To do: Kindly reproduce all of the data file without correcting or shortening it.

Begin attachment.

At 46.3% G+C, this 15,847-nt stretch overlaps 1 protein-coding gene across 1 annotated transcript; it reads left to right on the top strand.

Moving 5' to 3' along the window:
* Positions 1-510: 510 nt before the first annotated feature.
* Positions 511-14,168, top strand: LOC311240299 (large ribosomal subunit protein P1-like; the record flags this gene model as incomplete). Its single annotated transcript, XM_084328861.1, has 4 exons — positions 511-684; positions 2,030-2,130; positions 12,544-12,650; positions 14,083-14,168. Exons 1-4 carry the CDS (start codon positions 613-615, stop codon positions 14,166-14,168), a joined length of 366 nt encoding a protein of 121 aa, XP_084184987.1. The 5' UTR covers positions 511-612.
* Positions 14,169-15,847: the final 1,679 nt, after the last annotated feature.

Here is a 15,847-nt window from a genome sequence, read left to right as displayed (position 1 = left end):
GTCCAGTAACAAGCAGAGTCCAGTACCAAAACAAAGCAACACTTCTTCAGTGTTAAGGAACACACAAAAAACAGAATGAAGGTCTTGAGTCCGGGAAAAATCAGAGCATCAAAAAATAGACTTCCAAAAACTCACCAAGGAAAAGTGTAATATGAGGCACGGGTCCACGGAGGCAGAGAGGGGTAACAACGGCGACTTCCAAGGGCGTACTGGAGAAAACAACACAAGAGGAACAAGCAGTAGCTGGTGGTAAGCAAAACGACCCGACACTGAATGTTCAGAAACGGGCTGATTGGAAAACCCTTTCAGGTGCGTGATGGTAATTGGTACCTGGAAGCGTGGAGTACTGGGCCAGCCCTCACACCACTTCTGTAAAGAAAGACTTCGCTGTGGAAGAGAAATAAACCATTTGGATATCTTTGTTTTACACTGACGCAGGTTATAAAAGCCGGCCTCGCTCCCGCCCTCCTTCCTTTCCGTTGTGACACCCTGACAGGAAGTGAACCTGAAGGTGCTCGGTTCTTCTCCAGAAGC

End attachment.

At 46.3% G+C, this 15,847-nt stretch overlaps 1 protein-coding gene across 1 annotated transcript; it reads left to right on the top strand.

Moving 5' to 3' along the window:
* Positions 1-510: 510 nt before the first annotated feature.
* Positions 511-14,168, top strand: LOC311240299 (large ribosomal subunit protein P1-like; the record flags this gene model as incomplete). Its single annotated transcript, XM_084328861.1, has 4 exons — positions 511-684; positions 2,030-2,130; positions 12,544-12,650; positions 14,083-14,168. Exons 1-4 carry the CDS (start codon positions 613-615, stop codon positions 14,166-14,168), a joined length of 366 nt encoding a protein of 121 aa, XP_084184987.1. The 5' UTR covers positions 511-612.
* Positions 14,169-15,847: the final 1,679 nt, after the last annotated feature.

Here is a 15,847-nt window from a genome sequence, read left to right as displayed (position 1 = left end):
GTCCAGTAACAAGCAGAGTCCAGTACCAAAACAAAGCAACACTTCTTCAGTGTTAAGGAACACACAAAAAACAGAATGAAGGTCTTGAGTCCGGGAAAAATCAGAGCATCAAAAAATAGACTTCCAAAAACTCACCAAGGAAAAGTGTAATATGAGGCACGGGTCCACGGAGGCAGAGAGGGGTAACAACGGCGACTTCCAAGGGCGTACTGGAGAAAACAACACAAGAGGAACAAGCAGTAGCTGGTGGTAAGCAAAACGACCCGACACTGAATGTTCAGAAACGGGCTGATTGGAAAACCCTTTCAGGTGCGTGATGGTAATTGGTACCTGGAAGCGTGGAGTACTGGGCCAGCCCTCACACCACTTCTGTAAAGAAAGACTTCGCTGTGGAAGAGAAATAAACCATTTGGATATCTTTGTTTTACACTGACGCAGGTTATAAAAGCCGGCCTCGCTCCCGCCCTCCTTCCTTTCCGTTGTGACACCCTGACAGGAAGTGAACCTGAAGGTGCTCGGTTCTTCTCCAGAAGC